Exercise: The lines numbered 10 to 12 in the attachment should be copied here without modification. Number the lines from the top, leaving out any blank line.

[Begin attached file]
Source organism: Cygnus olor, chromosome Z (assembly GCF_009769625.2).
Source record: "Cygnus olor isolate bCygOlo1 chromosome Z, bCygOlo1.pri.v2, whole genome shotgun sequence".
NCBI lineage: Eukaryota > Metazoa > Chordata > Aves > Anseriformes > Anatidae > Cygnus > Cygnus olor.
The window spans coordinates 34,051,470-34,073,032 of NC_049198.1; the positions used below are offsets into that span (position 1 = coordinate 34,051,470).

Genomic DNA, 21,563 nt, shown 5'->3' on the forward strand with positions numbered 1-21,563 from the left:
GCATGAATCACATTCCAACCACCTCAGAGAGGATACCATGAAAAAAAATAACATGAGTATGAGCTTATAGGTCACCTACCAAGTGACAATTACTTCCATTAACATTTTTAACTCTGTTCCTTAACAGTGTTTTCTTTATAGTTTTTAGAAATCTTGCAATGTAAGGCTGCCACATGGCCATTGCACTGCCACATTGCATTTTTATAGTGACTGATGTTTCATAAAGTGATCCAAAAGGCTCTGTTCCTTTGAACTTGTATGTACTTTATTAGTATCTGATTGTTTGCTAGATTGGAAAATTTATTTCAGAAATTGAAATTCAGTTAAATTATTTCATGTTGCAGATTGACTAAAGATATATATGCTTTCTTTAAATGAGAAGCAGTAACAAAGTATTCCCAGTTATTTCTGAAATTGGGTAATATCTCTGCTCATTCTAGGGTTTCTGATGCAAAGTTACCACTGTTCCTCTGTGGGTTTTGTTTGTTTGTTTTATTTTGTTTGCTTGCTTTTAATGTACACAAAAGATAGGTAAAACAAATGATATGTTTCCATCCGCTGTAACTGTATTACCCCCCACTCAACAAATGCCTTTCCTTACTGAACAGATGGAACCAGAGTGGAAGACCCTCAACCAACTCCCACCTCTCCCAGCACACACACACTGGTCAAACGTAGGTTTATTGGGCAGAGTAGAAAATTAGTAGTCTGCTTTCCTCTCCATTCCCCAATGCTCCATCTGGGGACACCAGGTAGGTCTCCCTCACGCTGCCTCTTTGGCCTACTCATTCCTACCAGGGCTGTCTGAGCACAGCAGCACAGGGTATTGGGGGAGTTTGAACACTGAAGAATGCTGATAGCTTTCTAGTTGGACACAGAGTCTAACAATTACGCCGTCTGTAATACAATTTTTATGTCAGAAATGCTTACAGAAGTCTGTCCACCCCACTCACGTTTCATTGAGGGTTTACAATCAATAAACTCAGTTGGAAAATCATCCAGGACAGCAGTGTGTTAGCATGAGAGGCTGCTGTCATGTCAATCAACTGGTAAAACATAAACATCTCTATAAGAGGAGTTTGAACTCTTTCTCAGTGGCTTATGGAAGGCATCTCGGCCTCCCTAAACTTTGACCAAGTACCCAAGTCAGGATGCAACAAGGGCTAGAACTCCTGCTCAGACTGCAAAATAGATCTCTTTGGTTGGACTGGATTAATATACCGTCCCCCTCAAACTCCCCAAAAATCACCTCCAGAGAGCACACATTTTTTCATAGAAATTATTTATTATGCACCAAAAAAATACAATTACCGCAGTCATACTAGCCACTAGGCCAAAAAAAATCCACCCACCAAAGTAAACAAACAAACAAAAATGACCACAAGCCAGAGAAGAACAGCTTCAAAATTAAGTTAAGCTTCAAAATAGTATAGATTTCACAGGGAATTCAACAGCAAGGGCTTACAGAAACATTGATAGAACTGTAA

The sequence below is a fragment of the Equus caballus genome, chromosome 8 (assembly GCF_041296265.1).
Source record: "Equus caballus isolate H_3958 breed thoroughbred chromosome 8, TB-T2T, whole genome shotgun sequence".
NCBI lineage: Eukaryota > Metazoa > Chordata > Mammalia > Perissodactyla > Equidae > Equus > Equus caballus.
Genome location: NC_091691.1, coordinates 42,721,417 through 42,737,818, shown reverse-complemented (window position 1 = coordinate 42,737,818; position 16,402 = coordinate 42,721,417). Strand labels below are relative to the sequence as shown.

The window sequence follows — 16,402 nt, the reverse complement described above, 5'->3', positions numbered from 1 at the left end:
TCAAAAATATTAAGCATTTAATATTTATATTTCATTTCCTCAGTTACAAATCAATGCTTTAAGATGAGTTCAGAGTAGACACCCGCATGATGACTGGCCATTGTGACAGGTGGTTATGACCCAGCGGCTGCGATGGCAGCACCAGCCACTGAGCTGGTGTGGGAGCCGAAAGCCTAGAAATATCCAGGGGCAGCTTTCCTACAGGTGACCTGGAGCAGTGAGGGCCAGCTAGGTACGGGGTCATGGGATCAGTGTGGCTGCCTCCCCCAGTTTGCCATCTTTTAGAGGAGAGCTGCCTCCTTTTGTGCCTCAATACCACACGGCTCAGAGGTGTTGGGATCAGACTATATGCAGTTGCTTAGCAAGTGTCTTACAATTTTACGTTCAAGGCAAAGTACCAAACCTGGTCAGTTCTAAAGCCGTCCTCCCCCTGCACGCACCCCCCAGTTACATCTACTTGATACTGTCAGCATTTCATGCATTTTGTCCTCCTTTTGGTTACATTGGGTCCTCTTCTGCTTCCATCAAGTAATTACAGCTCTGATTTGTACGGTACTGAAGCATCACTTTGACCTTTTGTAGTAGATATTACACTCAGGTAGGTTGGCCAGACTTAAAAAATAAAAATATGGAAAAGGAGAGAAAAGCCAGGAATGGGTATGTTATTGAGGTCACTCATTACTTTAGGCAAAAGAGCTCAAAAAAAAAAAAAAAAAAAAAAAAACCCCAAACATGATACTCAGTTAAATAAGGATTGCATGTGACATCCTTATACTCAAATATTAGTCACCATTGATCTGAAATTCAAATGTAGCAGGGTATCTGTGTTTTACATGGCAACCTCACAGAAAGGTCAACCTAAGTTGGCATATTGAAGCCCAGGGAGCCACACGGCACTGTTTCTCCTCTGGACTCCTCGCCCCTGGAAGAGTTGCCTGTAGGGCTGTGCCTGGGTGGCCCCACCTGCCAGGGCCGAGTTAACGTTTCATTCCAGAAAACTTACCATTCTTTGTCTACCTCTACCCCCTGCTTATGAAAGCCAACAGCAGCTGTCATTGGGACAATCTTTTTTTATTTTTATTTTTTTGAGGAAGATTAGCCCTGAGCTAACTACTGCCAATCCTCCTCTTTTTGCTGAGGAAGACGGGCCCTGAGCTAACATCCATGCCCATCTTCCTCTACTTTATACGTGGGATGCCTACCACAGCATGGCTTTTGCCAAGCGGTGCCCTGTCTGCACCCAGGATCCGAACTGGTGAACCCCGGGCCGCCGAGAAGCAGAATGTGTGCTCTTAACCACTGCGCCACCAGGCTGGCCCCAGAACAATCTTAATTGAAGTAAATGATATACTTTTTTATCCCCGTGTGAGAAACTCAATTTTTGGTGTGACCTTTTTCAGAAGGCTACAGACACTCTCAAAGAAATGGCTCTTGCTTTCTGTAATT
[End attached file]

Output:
Genome location: NC_091691.1, coordinates 42,721,417 through 42,737,818, shown reverse-complemented (window position 1 = coordinate 42,737,818; position 16,402 = coordinate 42,721,417). Strand labels below are relative to the sequence as shown.

The window sequence follows — 16,402 nt, the reverse complement described above, 5'->3', positions numbered from 1 at the left end:
TCAAAAATATTAAGCATTTAATATTTATATTTCATTTCCTCAGTTACAAATCAATGCTTTAAGATGAGTTCAGAGTAGACACCCGCATGATGACTGGCCATTGTGACAGGTGGTTATGACCCAGCGGCTGCGATGGCAGCACCAGCCACTGAGCTGGTGTGGGAGCCGAAAGCCTAGAAATATCCAGGGGCAGCTTTCCTACAGGTGACCTGGAGCAGTGAGGGCCAGCTAGGTACGGGGTCATGGGATCAGTGTGGCTGCCTCCCCCAGTTTGCCATCTTTTAGAGGAGAGCTGCCTCCTTTTGTGCCTCAATACCACACGGCTCAGAGGTGTTGGGATCAGACTATATGCAGTTGCTTAGCAAGTGTCTTACAATTTTACGTTCAAGGCAAAGTACCAAACCTGGTCAGTTCTAAAGCCGTCCTCCCCCTGCACGCACCCCCCAGTTACATCTACTTGATACTGTCAGCATTTCATGCATTTTGTCCTCCTTTTGGTTACATTGGGTCCTCTTCTGCTTCCATCAAGTAATTACAGCTCTGATTTGTACGGTACTGAAGCATCACTTTGACCTTTTGTAGTAGATATTACACTCAGGTAGGTTGGCCAGACTTAAAAAATAAAAATATGGAAAAGGAGAGAAAAGCCAGGAATGGGTATGTTATTGAGGTCACTCATTACTTTAGGCAAAAGAGCTCAAAAAAAAAAAAAAAAAAAAAAAAACCCCAAACATGATACTCAGTTAAATAAGGATTGCATGTGACATCCTTATACTCAAATATTAGTCACCATTGATCTGAAATTCAAATGTAGCAGGGTATCTGTGTTTTACATGGCAACCTCACAGAAAGGTCAACCTAAGTTGGCATATTGAAGCCCAGGGAGCCACACGGCACTGTTTCTCCTCTGGACTCCTCGCCCCTGGAAGAGTTGCCTGTAGGGCTGTGCCTGGGTGGCCCCACCTGCCAGGGCCGAGTTAACGTTTCATTCCAGAAAACTTACCATTCTTTGTCTACCTCTACCCCCTGCTTATGAAAGCCAACAGCAGCTGTCATTGGGACAATCTTTTTTTATTTTTATTTTTTTGAGGAAGATTAGCCCTGAGCTAACTACTGCCAATCCTCCTCTTTTTGCTGAGGAAGACGGGCCCTGAGCTAACATCCATGCCCATCTTCCTCTACTTTATACGTGGGATGCCTACCACAGCATGGCTTTTGCCAAGCGGTGCCCTGTCTGCACCCAGGATCCGAACTGGTGAACCCCGGGCCGCCGAGAAGCAGAATGTGTGCTCTTAACCACTGCGCCACCAGGCTGGCCCCAGAACAATCTTAATTGAAGTAAATGATATACTTTTTTATCCCCGTGTGAGAAACTCAATTTTTGGTGTGACCTTTTTCAGAAGGCTACAGACACTCTCAAAGAAATGGCTCTTGCTTTCTGTAATT